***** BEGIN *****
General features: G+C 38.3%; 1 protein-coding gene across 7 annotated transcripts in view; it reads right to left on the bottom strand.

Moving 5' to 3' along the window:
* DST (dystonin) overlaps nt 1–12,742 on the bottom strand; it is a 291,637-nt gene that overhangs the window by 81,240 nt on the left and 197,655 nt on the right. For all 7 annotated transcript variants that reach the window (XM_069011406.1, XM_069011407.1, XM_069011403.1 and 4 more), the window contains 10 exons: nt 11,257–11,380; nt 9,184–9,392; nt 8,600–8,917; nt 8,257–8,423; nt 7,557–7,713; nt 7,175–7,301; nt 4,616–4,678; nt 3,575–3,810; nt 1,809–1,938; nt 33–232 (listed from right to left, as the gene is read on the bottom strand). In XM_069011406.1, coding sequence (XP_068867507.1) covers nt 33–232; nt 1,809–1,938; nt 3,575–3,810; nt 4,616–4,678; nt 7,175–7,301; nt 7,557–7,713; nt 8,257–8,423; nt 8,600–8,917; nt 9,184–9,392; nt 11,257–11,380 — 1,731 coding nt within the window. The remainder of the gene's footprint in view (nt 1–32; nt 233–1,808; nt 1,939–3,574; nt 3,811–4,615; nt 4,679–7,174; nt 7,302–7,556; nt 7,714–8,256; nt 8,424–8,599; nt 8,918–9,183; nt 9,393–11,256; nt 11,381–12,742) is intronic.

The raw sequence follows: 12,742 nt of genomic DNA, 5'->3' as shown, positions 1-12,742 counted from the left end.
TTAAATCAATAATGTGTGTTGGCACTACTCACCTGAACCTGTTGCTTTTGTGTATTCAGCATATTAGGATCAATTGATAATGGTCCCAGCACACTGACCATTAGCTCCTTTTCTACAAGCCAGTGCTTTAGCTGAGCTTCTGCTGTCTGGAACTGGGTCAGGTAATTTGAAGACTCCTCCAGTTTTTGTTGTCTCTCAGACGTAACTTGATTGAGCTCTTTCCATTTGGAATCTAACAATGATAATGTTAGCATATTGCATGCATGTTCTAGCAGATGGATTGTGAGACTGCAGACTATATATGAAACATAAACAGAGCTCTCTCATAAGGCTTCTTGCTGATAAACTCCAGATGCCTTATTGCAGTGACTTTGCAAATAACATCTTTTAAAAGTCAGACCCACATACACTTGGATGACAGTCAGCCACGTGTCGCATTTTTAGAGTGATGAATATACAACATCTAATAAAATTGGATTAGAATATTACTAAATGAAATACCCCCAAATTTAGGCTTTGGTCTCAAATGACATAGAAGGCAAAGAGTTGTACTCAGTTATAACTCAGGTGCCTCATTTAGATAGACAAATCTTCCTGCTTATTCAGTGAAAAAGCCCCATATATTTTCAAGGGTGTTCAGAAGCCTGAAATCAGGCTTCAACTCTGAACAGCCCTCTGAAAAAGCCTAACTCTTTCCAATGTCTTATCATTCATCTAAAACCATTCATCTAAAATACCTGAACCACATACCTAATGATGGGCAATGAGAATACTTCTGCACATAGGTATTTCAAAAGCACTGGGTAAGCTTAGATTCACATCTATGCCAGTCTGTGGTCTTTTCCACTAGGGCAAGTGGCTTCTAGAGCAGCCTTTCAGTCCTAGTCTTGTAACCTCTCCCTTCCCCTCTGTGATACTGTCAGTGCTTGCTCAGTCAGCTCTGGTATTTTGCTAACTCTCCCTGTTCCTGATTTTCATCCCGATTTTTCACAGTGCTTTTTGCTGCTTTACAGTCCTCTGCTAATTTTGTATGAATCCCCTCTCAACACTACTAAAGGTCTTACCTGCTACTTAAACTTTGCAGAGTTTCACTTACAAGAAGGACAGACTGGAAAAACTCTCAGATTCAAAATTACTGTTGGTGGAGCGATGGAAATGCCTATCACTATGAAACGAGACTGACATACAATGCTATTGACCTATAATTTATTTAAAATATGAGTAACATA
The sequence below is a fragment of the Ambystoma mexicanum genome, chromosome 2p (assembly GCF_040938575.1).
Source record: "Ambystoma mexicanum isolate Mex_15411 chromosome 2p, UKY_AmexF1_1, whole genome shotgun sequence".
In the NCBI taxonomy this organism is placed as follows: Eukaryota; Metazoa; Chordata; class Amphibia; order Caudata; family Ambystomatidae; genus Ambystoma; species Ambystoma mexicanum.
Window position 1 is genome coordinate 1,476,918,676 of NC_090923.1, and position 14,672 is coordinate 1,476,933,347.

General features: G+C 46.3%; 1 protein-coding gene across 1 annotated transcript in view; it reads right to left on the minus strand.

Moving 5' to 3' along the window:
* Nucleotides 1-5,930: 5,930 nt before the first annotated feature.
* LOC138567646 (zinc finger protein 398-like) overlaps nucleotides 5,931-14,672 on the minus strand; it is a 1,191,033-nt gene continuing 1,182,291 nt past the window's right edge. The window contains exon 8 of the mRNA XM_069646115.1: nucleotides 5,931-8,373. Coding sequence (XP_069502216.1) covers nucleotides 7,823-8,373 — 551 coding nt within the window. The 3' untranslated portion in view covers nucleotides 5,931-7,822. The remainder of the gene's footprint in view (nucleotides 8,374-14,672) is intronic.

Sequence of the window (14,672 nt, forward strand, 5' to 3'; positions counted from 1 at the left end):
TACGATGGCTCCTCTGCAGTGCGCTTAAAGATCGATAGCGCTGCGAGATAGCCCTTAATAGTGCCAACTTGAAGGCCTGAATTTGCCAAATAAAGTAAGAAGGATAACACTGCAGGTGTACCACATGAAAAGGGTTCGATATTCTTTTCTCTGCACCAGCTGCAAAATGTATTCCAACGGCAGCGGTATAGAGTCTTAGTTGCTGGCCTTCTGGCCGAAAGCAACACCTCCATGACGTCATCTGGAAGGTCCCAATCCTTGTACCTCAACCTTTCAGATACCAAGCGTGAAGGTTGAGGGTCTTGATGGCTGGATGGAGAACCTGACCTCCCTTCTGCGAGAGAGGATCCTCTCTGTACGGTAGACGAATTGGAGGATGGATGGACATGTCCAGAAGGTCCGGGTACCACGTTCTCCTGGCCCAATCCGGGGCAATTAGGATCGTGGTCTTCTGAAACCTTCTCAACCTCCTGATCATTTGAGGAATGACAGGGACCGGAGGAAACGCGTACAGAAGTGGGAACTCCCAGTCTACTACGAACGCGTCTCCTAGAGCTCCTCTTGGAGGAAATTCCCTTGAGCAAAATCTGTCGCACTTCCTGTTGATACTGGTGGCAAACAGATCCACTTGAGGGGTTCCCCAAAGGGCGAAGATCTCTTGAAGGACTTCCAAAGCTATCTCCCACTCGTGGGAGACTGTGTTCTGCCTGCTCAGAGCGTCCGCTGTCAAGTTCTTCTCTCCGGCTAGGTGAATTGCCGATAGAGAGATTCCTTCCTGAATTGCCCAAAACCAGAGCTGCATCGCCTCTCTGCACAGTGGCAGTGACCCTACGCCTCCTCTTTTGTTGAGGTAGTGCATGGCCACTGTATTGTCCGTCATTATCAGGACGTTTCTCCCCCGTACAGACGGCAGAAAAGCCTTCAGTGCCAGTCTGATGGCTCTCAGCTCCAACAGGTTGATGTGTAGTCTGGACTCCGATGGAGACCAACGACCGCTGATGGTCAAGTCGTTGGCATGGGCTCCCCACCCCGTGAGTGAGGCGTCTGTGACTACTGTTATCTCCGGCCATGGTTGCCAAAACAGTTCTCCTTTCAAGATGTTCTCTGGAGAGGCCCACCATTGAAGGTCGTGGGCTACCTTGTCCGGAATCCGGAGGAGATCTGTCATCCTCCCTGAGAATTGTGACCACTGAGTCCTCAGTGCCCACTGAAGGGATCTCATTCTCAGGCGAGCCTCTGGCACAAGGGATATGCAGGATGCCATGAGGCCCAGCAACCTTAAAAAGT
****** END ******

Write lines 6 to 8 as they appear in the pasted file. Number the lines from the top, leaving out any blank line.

The sequence below is a fragment of the Ambystoma mexicanum genome, chromosome 2p (assembly GCF_040938575.1).
Source record: "Ambystoma mexicanum isolate Mex_15411 chromosome 2p, UKY_AmexF1_1, whole genome shotgun sequence".
In the NCBI taxonomy this organism is placed as follows: Eukaryota; Metazoa; Chordata; class Amphibia; order Caudata; family Ambystomatidae; genus Ambystoma; species Ambystoma mexicanum.